Anya Taylor-Joy reveals why she felt "very connected" to troubled Beth in The Queens' Gambit
The British actress felt a powerful kinship with the drug addicted, alcoholic chess prodigy.
The star of Netflix period drama The Queen's Gambit, Anya Taylor Joy, says it helped to play the drug addict chess prodigy Beth because she saw "a lot of parallels" with her, especially the loneliness.
“I think Beth is an inherently lonely person, and that was something I definitely struggled with growing up," she told Netflix Queue. "She’s desperately looking for a place where she fits in and where she feels like she can contribute something. For her, that’s chess, and for me, it’s acting. I felt very connected to her on that front.”
Taylor-Joy plays Beth Harmon in Scott Franks' seven-part drama, a tale of a child orphaned in Kentucky in the 1950s who discovers a talent for chess and a taste for the medication they used to tranquillise the children at the orphanage.
Beth becomes a chess sensation and her difficult ascent in the male-dominated world, plus her descent into addiction and alcoholism form the narrative in series.
Taylor-Joy explained that understanding Beth's habits was crucial to knowing her character.
“Whatever it is that the addict is looking for in a substance, at some point it worked, because otherwise they wouldn’t keep doing it,” she said. “I think discovering what it was that Beth first got out of these substances was very important to me, and fascinating in its own right. Is she drinking to escape loneliness? Is she drinking as a punishment? Is she taking pills to be numbed out?”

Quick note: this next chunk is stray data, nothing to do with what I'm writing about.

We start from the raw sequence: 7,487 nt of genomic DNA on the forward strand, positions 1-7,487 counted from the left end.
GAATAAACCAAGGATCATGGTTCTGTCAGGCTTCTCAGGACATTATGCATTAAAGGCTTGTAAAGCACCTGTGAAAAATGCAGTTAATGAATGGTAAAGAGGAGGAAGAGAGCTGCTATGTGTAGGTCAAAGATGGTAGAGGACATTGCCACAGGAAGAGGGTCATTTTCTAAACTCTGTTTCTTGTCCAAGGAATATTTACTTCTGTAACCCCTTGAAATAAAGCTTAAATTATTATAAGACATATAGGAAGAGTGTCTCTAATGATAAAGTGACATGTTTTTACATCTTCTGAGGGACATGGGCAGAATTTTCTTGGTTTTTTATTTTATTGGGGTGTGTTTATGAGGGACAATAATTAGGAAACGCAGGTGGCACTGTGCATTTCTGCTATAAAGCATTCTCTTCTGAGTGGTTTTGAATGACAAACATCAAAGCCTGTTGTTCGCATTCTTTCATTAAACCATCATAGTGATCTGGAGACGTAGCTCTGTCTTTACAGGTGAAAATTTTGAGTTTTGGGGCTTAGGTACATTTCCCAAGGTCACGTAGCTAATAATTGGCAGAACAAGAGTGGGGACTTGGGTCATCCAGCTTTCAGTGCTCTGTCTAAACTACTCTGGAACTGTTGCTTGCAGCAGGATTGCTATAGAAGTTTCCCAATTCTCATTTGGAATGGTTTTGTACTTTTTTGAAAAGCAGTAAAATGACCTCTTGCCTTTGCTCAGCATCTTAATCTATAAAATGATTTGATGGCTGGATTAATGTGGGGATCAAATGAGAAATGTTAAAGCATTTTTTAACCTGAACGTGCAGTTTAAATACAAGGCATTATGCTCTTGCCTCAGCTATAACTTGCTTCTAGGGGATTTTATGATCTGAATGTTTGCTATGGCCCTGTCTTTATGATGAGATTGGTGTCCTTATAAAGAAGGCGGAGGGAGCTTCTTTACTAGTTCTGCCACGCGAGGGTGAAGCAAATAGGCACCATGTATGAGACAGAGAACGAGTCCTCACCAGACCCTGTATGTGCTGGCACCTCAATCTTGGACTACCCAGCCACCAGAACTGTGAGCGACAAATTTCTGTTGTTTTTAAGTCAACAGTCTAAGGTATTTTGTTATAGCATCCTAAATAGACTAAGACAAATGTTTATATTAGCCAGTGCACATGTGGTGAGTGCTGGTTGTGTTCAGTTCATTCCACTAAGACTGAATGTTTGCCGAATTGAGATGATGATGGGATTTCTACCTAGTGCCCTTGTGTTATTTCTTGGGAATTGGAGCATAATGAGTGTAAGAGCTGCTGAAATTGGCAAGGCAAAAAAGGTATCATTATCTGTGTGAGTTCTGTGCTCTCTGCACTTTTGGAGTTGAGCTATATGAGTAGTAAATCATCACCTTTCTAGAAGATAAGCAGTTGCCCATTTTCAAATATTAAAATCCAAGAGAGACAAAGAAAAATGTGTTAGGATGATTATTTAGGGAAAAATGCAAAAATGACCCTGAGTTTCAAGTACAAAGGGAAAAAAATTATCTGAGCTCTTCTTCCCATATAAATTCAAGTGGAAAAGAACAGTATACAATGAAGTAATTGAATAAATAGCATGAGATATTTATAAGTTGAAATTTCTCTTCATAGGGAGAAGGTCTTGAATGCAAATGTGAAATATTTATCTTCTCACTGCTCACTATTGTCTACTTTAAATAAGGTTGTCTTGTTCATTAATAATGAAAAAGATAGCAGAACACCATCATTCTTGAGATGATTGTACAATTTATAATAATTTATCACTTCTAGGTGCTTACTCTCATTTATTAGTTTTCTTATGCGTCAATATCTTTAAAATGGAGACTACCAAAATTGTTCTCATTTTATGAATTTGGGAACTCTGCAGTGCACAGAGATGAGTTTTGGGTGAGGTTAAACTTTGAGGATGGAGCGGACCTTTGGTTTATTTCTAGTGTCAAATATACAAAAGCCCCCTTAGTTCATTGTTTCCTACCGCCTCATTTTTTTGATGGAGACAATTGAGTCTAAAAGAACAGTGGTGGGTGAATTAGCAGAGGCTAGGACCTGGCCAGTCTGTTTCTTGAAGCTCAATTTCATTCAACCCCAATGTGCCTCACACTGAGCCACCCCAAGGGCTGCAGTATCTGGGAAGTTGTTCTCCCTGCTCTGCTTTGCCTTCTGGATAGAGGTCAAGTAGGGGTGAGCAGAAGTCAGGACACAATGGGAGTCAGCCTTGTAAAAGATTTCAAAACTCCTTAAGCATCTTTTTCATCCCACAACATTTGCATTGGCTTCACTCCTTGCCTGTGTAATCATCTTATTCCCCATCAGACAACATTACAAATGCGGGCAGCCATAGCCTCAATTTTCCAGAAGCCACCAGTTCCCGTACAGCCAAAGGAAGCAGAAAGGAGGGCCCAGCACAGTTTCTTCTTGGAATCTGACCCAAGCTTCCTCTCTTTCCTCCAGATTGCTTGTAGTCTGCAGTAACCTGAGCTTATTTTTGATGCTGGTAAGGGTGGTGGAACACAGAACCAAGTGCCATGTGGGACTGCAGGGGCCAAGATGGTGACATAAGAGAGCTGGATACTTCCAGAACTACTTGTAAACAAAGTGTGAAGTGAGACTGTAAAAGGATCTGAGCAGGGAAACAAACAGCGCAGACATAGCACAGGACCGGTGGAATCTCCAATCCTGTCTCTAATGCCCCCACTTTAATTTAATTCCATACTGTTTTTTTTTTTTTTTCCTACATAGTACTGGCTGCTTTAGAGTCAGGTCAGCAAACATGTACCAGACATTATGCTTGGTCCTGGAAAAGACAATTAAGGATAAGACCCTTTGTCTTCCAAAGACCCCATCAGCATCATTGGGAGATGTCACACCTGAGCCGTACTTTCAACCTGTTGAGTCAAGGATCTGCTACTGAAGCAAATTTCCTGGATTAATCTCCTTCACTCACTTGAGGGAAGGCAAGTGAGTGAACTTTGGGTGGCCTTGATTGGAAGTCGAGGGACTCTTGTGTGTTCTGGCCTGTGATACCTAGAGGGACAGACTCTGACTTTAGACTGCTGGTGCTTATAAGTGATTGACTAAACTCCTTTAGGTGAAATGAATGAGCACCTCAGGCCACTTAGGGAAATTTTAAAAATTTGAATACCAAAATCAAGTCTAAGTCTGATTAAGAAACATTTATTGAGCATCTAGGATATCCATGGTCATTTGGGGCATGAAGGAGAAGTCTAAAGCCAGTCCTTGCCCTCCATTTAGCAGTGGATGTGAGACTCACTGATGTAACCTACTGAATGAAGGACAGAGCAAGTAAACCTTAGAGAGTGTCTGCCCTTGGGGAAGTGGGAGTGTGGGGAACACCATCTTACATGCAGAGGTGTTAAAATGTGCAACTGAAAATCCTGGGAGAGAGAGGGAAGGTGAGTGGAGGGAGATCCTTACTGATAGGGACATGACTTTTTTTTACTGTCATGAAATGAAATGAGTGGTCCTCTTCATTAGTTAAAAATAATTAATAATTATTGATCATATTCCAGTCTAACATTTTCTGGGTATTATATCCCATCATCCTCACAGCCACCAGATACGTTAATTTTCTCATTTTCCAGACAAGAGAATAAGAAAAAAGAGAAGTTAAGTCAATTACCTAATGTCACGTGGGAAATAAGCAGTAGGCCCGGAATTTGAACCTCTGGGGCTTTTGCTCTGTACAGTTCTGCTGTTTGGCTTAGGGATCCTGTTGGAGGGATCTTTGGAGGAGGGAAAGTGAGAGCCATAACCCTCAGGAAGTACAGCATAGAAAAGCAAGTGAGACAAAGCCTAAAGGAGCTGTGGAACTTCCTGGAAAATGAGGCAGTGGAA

Taylor-Joy's career is escalating quickly. She has just been cast as the lead in Mad Max spin-off Furiosa, while in 2019 The Queen's Gambit was filmed back to back with Emma and upcoming Edgar Wright horror film Last Night in Soho.
“I knew how I wanted to play Beth so immediately that I just had to push her away for enough time to be able to walk in and embody her. As a performer, that was wonderful because it meant I was never reaching for any emotion, but it was also taxing in the sense that if Beth was having a bad day, I was having a bad day. I had to learn how to understand that those weren’t my feelings.”
The Queen's Gambit is based on the 1983 novel of the same name, written by Walter Tevis, with Frank (Logan, Out of Sight) on board as writer-director. Taylor-Joy's initial meeting with Frank in London to discuss the role didn't quite go to plan.
“I’m not a runner, but I ran to meet Scott,” she said. “I was at the end of Hyde Park and I ran to meet him in Mayfair. I thought I was going to walk so I could show up and be cool, but I got too excited. I was so passionate about the character and story. When I got to the restaurant, I was like, ‘It’s not all about chess! And she needs to be a redhead!’ and he was like, ‘I agree! Sit down, let’s have this discussion!’”
So how forensic was her preparation for the chess matches she plays on screen? Not very, she says, and explains that she and co-star Thomas Brodie-Sangster were coached and choreographed by chess consultants Bruce Pandolfini and Garry Kasparov.
“Having them around made me feel like we weren’t going to disappoint people,” says Taylor-Joy. “It’s an entirely different world, and people care about it so much. I wanted to make sure we were telling the story right.”
The Queen's Gambit launched on Netflix on Friday 23rd September.